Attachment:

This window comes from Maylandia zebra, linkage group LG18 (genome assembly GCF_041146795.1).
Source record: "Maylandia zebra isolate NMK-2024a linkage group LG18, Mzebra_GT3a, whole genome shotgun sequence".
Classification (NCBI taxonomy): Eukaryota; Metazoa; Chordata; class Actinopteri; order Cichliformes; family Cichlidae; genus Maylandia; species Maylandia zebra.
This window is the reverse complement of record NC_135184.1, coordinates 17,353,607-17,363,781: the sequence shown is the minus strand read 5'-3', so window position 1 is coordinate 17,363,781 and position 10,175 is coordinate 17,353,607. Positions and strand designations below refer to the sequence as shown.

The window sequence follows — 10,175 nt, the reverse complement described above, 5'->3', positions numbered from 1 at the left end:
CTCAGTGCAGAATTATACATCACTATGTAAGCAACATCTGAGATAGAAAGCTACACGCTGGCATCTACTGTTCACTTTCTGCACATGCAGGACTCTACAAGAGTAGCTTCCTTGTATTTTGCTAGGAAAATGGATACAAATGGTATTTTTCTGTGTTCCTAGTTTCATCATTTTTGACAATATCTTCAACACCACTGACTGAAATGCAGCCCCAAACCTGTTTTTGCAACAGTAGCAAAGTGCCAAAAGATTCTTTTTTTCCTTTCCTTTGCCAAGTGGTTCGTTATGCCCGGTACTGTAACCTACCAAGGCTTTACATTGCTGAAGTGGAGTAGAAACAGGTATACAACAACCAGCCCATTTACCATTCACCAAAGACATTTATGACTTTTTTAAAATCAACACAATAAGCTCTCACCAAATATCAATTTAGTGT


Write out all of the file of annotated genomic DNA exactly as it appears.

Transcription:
This window comes from Maylandia zebra, linkage group LG18 (genome assembly GCF_041146795.1).
Source record: "Maylandia zebra isolate NMK-2024a linkage group LG18, Mzebra_GT3a, whole genome shotgun sequence".
Classification (NCBI taxonomy): Eukaryota; Metazoa; Chordata; class Actinopteri; order Cichliformes; family Cichlidae; genus Maylandia; species Maylandia zebra.
This window is the reverse complement of record NC_135184.1, coordinates 17,353,607-17,363,781: the sequence shown is the minus strand read 5'-3', so window position 1 is coordinate 17,363,781 and position 10,175 is coordinate 17,353,607. Positions and strand designations below refer to the sequence as shown.

The window sequence follows — 10,175 nt, the reverse complement described above, 5'->3', positions numbered from 1 at the left end:
CTCAGTGCAGAATTATACATCACTATGTAAGCAACATCTGAGATAGAAAGCTACACGCTGGCATCTACTGTTCACTTTCTGCACATGCAGGACTCTACAAGAGTAGCTTCCTTGTATTTTGCTAGGAAAATGGATACAAATGGTATTTTTCTGTGTTCCTAGTTTCATCATTTTTGACAATATCTTCAACACCACTGACTGAAATGCAGCCCCAAACCTGTTTTTGCAACAGTAGCAAAGTGCCAAAAGATTCTTTTTTTCCTTTCCTTTGCCAAGTGGTTCGTTATGCCCGGTACTGTAACCTACCAAGGCTTTACATTGCTGAAGTGGAGTAGAAACAGGTATACAACAACCAGCCCATTTACCATTCACCAAAGACATTTATGACTTTTTTAAAATCAACACAATAAGCTCTCACCAAATATCAATTTAGTGT